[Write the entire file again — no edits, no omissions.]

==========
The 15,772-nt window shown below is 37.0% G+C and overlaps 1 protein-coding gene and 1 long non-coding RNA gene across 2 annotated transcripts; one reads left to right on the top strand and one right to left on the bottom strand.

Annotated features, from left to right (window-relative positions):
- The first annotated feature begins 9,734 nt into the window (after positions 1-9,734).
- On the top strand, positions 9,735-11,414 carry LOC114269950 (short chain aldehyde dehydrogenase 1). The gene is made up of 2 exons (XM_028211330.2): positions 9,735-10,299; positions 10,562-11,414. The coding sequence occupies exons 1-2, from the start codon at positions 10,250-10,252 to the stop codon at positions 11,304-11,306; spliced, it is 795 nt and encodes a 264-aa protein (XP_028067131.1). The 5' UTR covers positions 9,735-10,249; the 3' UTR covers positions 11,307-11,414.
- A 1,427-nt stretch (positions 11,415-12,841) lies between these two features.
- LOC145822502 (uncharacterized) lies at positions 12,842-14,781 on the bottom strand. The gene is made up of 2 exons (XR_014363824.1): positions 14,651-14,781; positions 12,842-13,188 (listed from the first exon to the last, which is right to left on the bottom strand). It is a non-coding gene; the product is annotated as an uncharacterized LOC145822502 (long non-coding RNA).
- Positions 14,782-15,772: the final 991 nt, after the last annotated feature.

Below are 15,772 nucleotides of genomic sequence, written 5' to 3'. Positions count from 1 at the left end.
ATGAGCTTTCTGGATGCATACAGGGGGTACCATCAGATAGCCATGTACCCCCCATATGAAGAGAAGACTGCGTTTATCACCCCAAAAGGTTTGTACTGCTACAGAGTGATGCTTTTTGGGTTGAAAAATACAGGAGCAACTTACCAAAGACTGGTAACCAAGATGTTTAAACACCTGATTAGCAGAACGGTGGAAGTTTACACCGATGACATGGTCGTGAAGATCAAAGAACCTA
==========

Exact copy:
The 15,772-nt window shown below is 37.0% G+C and overlaps 1 protein-coding gene and 1 long non-coding RNA gene across 2 annotated transcripts; one reads left to right on the top strand and one right to left on the bottom strand.

Annotated features, from left to right (window-relative positions):
- The first annotated feature begins 9,734 nt into the window (after positions 1-9,734).
- On the top strand, positions 9,735-11,414 carry LOC114269950 (short chain aldehyde dehydrogenase 1). The gene is made up of 2 exons (XM_028211330.2): positions 9,735-10,299; positions 10,562-11,414. The coding sequence occupies exons 1-2, from the start codon at positions 10,250-10,252 to the stop codon at positions 11,304-11,306; spliced, it is 795 nt and encodes a 264-aa protein (XP_028067131.1). The 5' UTR covers positions 9,735-10,249; the 3' UTR covers positions 11,307-11,414.
- A 1,427-nt stretch (positions 11,415-12,841) lies between these two features.
- LOC145822502 (uncharacterized) lies at positions 12,842-14,781 on the bottom strand. The gene is made up of 2 exons (XR_014363824.1): positions 14,651-14,781; positions 12,842-13,188 (listed from the first exon to the last, which is right to left on the bottom strand). It is a non-coding gene; the product is annotated as an uncharacterized LOC145822502 (long non-coding RNA).
- Positions 14,782-15,772: the final 991 nt, after the last annotated feature.

Below are 15,772 nucleotides of genomic sequence, written 5' to 3'. Positions count from 1 at the left end.
ATGAGCTTTCTGGATGCATACAGGGGGTACCATCAGATAGCCATGTACCCCCCATATGAAGAGAAGACTGCGTTTATCACCCCAAAAGGTTTGTACTGCTACAGAGTGATGCTTTTTGGGTTGAAAAATACAGGAGCAACTTACCAAAGACTGGTAACCAAGATGTTTAAACACCTGATTAGCAGAACGGTGGAAGTTTACACCGATGACATGGTCGTGAAGATCAAAGAACCTA